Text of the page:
In the Hasidic enclave of Crown Heights, Brooklyn, there are many things that women can’t or just don’t do: Be counted as one of the 10 people needed to make up a minyan, or prayer quorum. Walk around in pants. But vote?
According to the bylaws of the Crown Heights Jewish Community Council, a social service agency and community pillar that has received millions of dollars in government grants over the years, only those who meet the following requirements can vote for its leadership:
* Jewish and religiously observant residents of Crown Heights
* Married, previously married or at least 30 years old
Now Eliyahu Federman, a Crown Heights resident and recent law school graduate, is challenging that last requirement, saying he believes it to be unconstitutional.
In Crown Heights, religion and life are inextricably interwoven. But the council itself is not a religious organization, Mr. Federman argues. And in 2008, according to the most recent tax filings available, the council received $1.9 million in government grants.
“Women, especially widows and divorcees, are gravely impacted by decisions regarding the distribution of food stamps, housing subsidies and other vital social services” that the council handles, Mr. Federman, 26, wrote in an April 7 letter to the council and the local rabbinical court. “It should hurt us to see religion being misapplied to wrongfully subjugate women in a context that has no basis under Jewish law and is probably unconstitutional.”
Since Mr. Federman first raised the issue, in 2009, he has heard several explanations for the policy: that voting is immodest, that this is how it’s always been done — and that allotting women votes could sow discord among married couples, working against the ideal of “Shalom Bayit,” or marital tranquillity.
Mr. Federman argues that women are encouraged to vote in secular elections — and that true marital harmony comes from “a couple appreciating and accepting each other’s viewpoints.”
“If there is one vote per household, then the husband and wife have to fight over that one vote!” he wrote. “If they each get a vote, then let them vote for whomever they each want. It’s just common sense.”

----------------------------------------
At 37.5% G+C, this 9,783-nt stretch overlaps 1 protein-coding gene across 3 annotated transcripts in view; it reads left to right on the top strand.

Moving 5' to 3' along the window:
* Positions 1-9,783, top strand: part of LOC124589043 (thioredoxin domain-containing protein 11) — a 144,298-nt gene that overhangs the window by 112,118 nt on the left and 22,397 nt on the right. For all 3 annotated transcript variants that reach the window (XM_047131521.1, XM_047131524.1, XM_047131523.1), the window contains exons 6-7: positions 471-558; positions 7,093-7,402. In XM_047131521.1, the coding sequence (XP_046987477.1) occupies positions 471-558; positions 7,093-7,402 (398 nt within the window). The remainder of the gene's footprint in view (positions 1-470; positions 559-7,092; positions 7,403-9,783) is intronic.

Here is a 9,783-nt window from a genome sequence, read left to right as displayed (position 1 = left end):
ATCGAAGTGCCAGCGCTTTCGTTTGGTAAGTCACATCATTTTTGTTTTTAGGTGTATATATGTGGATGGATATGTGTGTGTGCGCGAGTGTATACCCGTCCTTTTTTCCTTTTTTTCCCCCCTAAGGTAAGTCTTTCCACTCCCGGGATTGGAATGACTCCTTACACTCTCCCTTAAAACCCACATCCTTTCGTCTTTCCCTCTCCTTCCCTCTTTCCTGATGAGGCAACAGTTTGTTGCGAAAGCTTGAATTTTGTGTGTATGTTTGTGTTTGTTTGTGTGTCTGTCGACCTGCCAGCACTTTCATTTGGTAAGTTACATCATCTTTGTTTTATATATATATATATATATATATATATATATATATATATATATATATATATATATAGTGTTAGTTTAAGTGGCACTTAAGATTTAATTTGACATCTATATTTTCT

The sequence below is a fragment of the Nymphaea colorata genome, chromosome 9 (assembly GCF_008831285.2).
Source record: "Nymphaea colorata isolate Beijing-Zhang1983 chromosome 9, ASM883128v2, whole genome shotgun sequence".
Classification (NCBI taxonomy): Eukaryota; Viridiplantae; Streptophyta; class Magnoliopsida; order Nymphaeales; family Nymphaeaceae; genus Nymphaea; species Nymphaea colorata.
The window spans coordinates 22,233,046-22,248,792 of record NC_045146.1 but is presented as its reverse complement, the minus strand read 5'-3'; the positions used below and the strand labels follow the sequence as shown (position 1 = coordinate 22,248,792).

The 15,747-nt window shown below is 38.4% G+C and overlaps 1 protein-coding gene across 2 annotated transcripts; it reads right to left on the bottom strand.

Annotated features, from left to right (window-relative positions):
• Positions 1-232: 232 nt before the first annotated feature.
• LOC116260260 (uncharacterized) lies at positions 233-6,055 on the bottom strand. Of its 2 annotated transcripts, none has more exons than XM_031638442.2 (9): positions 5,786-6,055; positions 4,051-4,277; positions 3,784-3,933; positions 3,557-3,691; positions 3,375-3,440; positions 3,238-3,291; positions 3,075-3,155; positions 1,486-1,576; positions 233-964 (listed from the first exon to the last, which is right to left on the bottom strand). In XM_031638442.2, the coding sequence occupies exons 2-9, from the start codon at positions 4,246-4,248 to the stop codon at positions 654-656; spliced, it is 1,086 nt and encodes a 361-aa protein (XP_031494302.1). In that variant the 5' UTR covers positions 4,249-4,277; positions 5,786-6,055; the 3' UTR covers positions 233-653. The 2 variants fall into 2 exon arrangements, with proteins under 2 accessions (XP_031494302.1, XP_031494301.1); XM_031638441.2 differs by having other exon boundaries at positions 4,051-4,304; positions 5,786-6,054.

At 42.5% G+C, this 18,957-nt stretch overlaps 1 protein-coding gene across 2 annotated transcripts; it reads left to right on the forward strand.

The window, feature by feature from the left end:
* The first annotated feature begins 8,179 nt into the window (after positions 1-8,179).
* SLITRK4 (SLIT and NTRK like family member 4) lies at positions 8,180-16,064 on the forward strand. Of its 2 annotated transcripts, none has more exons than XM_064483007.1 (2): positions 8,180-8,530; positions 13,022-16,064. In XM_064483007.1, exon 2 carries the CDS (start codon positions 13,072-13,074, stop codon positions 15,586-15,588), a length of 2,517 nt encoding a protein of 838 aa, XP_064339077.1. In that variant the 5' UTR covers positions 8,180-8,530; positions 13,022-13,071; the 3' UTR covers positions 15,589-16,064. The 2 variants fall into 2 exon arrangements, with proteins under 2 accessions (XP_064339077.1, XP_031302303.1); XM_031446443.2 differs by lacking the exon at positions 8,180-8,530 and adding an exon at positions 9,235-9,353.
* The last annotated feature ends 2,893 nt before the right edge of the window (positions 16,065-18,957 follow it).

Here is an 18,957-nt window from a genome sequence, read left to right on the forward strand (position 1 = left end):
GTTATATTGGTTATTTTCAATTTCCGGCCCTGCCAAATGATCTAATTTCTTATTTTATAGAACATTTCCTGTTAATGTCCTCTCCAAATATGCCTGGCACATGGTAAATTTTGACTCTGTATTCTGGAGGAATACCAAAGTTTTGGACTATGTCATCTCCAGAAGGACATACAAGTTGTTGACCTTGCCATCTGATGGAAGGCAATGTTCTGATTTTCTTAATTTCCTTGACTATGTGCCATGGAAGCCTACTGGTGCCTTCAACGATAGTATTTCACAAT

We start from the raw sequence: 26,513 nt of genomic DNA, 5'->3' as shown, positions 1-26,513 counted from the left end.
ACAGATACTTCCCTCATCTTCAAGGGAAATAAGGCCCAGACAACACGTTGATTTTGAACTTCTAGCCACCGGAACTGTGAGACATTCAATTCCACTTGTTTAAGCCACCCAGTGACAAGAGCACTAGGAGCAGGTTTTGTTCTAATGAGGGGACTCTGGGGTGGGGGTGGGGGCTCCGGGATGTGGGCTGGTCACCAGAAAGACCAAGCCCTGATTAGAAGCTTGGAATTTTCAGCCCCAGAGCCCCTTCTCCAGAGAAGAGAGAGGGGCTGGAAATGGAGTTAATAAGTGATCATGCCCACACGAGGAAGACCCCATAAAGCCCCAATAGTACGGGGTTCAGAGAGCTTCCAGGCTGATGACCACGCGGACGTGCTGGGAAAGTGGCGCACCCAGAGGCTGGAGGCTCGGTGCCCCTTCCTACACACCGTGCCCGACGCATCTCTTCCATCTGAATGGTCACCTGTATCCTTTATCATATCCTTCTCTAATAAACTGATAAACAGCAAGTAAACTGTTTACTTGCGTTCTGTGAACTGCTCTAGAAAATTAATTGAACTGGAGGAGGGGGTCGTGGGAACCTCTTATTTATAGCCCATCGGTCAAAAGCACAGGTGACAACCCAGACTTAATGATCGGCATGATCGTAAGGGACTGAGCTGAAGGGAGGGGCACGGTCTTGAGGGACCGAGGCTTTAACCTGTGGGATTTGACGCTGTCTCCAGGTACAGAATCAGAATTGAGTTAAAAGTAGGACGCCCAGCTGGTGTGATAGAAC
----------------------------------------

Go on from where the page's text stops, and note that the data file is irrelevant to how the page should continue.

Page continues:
His wife, Shainy, 21, agrees, saying, “Judaism empowers women to have a voice.”
Rabbi Eli Cohen, the council’s executive director, said the entire structure of the council was being reconsidered, with the voting policy “definitely in the mix of issues.” The next election is scheduled for the summer of 2013.
In an e-mail to Mr. Federman on April 6, Isaac Tamir, a lawyer known as Zaki who is the council’s chairman, mentioned the possibility of a “hybrid vote” on community matters, with one vote per household — giving a say to widows and unmarried women over 30. In a telephone interview, Mr. Tamir said the council’s bylaws were being reworked, and that he was confident that all adult women would be able to vote in the next election. Mr. Federman said that would be welcome news — which he looked forward to seeing in writing.
Marc D. Stern, the associate general counsel at the American Jewish Committee, said it was not at all clear whether the voting policy was unconstitutional, and that the only way to find out would be to litigate it.
“There is a crazy quilt pattern of anti-discrimination provisions and funding provisions,” said Mr. Stern, a lawyer who has specialized in religious liberty and civil rights for more than 30 years. “They are in a constitutional gray area. The government is in a constitutional gray area.” Were government financing not involved, he said, the policy would be “plainly legal.”
On the one hand, he said, the Supreme Court has in several cases ruled that organizations receiving most of their money from the government should not be held to the same standards as government agencies on matters including hiring and firing — so “merely having taken government money doesn’t make it unconstitutional for them to discriminate.”
On the other hand: “If the government, by some neutral rule, decided it wasn’t going to fund organizations whose boards were picked in a discriminatory way, that would probably pass constitutional muster.” Such a decision, however, would have major ramifications for the debate over faith-based initiatives.
While many Crown Heights Jews affiliate with the Chabad-Lubavitch movement, Rabbi Zalman Shmotkin, a Chabad spokesman, said the movement was “as separate from the civic affairs of the Crown Heights Jewish community as the White House is from Washington, D.C., civic affairs.”
Mr. Federman said he decided to speak with The New York Times only after his behind-the-scenes efforts were unsuccessful, saying, “I believe this discussion belongs in the public forum, not behind closed doors.”
“The topic of women’s suffrage in Crown Heights is apropos considering that Passover, a celebration of liberation from slavery, is around the corner,” he said. “According to tradition, the women are credited for redeeming the Jewish people from slavery by defying Pharaoh’s orders to kill their newborn children.”